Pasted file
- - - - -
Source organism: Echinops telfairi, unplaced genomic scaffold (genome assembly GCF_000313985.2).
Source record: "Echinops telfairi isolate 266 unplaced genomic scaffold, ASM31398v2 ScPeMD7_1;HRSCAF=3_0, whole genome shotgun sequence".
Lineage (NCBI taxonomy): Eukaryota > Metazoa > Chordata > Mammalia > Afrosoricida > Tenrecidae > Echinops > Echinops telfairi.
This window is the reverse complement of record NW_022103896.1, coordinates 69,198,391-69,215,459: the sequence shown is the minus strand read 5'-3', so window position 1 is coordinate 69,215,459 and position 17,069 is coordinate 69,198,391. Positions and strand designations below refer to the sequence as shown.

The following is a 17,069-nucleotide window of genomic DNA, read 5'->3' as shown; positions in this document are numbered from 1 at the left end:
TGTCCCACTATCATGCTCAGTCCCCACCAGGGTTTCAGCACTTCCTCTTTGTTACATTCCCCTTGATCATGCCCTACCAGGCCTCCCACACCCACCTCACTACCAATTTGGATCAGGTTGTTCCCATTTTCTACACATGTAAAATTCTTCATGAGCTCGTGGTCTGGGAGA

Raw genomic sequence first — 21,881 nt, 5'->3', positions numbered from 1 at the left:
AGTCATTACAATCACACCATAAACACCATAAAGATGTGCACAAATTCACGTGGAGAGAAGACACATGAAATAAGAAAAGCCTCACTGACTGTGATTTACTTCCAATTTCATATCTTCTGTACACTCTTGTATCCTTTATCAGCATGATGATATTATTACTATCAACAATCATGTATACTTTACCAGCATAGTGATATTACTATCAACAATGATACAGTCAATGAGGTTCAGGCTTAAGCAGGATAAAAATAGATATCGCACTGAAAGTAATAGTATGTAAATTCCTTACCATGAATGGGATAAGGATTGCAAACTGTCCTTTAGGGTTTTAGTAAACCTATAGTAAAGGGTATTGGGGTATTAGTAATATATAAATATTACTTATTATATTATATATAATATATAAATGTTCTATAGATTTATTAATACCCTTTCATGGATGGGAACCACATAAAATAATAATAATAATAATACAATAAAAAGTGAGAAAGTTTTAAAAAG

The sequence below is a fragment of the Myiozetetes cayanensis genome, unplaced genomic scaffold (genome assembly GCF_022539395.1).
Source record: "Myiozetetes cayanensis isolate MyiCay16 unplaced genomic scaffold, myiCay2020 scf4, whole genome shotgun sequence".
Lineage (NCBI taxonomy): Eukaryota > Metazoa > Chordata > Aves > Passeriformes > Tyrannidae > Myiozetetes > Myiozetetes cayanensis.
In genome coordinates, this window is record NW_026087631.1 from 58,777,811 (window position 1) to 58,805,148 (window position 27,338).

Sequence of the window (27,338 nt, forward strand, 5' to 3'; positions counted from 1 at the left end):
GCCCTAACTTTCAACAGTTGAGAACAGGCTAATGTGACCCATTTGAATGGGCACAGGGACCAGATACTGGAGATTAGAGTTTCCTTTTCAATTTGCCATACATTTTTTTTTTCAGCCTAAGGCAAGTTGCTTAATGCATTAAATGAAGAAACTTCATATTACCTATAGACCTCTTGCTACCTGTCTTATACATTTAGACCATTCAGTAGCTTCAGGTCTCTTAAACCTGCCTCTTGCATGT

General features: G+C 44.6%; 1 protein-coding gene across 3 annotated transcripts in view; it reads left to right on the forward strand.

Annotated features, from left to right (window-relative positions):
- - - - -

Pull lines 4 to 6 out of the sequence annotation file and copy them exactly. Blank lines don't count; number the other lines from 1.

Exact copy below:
This window is the reverse complement of record NW_022103896.1, coordinates 69,198,391-69,215,459: the sequence shown is the minus strand read 5'-3', so window position 1 is coordinate 69,215,459 and position 17,069 is coordinate 69,198,391. Positions and strand designations below refer to the sequence as shown.

The following is a 17,069-nucleotide window of genomic DNA, read 5'->3' as shown; positions in this document are numbered from 1 at the left end:
TGTCCCACTATCATGCTCAGTCCCCACCAGGGTTTCAGCACTTCCTCTTTGTTACATTCCCCTTGATCATGCCCTACCAGGCCTCCCACACCCACCTCACTACCAATTTGGATCAGGTTGTTCCCATTTTCTACACATGTAAAATTCTTCATGAGCTCGTGGTCTGGGAGA